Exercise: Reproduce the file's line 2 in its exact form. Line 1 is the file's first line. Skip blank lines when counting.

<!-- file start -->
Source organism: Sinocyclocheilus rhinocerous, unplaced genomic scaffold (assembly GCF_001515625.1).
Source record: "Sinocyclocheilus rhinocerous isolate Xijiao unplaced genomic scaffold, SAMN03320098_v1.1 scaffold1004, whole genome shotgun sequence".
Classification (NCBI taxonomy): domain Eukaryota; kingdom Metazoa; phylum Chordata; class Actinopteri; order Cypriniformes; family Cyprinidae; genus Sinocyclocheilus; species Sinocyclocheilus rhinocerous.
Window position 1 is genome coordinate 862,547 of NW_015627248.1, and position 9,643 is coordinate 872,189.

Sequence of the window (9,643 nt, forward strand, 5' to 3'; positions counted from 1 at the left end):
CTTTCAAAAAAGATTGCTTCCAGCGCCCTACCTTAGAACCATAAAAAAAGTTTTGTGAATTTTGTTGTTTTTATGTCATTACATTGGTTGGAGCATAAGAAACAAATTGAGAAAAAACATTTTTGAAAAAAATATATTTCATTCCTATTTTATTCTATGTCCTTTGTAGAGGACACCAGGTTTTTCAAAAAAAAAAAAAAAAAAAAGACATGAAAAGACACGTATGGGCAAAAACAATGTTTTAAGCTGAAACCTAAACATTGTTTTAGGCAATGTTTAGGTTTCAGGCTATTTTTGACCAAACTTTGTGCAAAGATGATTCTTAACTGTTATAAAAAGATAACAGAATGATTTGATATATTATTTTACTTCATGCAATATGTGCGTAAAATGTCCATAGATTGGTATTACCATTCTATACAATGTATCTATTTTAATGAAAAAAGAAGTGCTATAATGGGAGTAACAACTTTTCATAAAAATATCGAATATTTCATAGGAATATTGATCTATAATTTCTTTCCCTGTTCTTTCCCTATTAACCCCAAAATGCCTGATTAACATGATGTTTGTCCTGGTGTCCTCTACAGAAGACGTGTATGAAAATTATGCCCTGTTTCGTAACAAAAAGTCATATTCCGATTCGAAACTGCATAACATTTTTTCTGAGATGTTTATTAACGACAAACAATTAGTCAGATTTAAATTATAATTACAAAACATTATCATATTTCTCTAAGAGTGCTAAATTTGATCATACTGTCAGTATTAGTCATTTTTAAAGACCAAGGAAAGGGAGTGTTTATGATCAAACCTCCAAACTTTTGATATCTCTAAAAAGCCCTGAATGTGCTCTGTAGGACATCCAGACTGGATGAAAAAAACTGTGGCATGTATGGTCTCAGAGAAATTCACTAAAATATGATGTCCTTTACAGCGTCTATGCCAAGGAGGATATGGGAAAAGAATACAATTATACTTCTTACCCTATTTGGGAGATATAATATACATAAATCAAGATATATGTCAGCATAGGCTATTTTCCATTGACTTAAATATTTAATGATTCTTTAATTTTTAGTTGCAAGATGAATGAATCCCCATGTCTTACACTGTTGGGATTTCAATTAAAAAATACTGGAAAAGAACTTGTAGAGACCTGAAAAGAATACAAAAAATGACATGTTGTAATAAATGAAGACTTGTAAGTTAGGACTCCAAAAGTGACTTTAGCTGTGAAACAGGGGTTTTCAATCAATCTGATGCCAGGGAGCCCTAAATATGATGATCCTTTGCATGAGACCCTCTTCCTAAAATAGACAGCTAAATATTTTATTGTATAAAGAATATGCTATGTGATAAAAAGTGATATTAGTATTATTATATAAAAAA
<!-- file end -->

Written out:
Source record: "Sinocyclocheilus rhinocerous isolate Xijiao unplaced genomic scaffold, SAMN03320098_v1.1 scaffold1004, whole genome shotgun sequence".